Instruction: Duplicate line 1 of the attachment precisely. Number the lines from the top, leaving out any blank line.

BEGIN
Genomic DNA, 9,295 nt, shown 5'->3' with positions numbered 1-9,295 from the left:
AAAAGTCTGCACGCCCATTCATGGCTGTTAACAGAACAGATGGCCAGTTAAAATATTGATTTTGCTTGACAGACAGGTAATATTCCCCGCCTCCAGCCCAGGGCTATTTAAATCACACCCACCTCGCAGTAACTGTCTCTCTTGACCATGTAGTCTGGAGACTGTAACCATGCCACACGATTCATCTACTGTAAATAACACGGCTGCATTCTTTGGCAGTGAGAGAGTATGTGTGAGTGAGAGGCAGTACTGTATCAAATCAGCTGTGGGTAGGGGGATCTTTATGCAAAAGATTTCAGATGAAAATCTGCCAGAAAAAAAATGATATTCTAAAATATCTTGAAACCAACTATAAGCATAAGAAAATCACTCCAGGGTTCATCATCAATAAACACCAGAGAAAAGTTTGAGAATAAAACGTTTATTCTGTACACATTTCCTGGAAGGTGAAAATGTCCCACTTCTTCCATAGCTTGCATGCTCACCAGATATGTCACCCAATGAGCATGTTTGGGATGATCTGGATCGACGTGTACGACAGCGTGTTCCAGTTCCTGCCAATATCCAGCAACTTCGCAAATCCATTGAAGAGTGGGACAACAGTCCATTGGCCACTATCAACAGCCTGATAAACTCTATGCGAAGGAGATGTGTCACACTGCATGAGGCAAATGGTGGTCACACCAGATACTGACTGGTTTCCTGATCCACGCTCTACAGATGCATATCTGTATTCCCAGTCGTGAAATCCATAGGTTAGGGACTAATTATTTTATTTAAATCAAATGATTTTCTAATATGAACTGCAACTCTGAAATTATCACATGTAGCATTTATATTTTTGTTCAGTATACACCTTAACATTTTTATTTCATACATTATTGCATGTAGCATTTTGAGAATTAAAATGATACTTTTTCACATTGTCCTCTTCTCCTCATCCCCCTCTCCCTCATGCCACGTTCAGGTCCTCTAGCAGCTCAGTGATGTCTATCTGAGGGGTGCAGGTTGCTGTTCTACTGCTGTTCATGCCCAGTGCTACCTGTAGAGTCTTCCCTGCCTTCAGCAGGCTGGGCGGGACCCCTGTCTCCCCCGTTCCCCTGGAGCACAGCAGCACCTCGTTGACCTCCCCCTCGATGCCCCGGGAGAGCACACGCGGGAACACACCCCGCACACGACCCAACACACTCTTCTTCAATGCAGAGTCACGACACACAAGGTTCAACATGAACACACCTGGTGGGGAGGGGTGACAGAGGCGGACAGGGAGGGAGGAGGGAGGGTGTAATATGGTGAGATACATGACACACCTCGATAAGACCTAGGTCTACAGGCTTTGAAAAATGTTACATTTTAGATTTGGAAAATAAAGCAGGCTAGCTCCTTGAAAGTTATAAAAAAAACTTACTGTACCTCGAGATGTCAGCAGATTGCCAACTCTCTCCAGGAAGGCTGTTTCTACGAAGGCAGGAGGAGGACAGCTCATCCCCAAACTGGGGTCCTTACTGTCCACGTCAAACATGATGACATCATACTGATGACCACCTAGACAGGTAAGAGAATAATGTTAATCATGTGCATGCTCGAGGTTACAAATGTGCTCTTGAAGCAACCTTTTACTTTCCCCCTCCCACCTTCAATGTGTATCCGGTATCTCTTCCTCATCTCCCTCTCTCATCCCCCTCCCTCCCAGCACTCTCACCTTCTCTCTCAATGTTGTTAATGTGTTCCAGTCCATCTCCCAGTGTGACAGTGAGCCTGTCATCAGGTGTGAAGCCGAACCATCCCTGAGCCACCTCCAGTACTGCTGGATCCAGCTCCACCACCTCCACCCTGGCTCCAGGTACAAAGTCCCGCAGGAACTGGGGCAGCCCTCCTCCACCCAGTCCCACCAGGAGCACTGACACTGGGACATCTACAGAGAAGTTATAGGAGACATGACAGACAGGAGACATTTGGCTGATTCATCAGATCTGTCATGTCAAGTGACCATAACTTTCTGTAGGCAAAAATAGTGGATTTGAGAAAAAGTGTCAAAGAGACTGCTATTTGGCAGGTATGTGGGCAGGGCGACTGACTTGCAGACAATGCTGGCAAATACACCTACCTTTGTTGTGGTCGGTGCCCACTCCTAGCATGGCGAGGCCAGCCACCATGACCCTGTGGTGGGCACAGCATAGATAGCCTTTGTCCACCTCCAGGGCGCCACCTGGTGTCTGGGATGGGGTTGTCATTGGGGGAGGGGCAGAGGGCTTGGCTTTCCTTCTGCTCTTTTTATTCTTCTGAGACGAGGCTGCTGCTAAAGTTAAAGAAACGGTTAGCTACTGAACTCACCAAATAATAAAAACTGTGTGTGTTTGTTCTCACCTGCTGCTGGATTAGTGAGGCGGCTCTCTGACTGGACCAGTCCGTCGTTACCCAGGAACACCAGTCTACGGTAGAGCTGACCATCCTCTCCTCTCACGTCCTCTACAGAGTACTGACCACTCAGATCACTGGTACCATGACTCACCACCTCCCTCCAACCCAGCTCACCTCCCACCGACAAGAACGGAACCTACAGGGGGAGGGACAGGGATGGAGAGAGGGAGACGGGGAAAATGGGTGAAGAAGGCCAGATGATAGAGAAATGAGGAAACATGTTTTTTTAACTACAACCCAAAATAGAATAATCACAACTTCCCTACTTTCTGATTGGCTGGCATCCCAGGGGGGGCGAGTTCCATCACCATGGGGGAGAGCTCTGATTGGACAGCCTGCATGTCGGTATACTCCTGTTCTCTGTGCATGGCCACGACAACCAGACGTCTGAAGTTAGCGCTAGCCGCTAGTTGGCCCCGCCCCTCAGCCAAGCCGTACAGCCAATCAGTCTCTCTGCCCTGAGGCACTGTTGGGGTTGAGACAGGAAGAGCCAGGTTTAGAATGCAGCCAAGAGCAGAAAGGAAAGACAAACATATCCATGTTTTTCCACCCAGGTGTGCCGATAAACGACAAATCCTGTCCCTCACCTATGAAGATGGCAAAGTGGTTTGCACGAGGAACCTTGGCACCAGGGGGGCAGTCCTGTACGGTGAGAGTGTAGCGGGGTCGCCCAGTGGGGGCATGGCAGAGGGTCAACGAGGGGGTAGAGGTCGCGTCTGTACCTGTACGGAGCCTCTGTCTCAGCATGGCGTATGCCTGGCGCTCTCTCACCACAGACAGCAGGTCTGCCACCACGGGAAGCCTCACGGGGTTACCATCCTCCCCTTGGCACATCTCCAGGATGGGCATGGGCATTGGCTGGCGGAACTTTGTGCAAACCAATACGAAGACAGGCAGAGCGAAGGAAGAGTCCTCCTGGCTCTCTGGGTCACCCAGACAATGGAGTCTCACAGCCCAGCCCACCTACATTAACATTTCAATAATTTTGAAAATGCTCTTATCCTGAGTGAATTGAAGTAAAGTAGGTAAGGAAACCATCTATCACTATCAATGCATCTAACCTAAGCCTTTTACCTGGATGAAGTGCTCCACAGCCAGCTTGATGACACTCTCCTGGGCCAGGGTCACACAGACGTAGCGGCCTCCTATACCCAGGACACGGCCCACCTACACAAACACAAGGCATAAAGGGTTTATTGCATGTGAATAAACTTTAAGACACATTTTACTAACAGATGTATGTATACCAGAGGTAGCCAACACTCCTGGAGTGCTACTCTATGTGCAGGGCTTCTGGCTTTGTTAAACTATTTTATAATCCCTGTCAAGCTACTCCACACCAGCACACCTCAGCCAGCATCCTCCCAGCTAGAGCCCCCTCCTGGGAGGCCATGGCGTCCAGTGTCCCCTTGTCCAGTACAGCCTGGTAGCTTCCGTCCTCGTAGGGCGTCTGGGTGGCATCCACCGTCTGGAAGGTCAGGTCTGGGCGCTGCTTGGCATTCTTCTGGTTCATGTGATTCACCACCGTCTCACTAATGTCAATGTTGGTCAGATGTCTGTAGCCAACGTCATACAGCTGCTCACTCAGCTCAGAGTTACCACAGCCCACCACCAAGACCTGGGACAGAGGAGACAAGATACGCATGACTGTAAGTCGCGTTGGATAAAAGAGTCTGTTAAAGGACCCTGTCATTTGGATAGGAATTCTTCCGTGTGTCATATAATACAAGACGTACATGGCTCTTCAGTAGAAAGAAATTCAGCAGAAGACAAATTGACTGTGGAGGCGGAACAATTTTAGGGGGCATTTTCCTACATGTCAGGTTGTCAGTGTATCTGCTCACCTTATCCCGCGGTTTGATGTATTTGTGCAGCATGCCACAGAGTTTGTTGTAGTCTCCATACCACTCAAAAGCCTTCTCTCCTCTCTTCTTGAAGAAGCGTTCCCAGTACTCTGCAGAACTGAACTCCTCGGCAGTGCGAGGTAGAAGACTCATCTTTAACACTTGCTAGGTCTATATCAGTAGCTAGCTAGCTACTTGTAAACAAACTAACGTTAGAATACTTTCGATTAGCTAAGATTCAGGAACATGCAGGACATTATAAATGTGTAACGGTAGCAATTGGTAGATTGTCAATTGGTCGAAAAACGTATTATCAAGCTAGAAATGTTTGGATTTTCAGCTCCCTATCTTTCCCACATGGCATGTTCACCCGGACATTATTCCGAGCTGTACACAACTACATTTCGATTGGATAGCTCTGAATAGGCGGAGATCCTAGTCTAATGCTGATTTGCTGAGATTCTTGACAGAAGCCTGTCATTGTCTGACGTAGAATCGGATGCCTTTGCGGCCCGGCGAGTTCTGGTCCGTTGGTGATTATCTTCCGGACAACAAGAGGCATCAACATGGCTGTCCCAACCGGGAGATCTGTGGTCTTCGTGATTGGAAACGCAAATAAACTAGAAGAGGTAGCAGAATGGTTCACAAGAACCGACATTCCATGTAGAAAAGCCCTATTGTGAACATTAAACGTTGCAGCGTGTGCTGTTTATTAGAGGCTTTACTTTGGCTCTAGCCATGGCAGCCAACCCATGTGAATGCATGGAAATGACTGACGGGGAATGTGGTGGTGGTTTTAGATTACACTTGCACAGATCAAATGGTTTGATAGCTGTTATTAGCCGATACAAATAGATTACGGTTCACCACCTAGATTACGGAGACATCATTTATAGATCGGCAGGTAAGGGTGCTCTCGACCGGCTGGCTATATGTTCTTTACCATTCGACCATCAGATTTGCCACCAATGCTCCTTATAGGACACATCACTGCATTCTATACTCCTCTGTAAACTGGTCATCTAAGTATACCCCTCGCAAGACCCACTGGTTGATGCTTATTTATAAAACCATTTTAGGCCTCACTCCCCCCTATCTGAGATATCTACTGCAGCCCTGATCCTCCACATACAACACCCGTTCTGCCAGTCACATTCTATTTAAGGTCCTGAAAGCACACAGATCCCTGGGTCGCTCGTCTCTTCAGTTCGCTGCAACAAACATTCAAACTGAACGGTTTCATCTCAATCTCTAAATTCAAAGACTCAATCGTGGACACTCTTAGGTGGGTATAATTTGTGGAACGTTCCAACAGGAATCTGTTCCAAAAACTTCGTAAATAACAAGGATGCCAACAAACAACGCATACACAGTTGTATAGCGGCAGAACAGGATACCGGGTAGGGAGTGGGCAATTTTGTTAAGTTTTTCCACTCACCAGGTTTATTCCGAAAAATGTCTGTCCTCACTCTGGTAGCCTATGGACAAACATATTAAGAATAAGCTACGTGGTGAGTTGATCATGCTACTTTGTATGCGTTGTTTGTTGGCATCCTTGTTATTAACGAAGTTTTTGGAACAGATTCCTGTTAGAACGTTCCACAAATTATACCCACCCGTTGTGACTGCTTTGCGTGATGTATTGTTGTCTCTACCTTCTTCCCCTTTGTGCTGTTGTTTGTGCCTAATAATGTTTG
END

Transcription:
Genomic DNA, 9,295 nt, shown 5'->3' with positions numbered 1-9,295 from the left: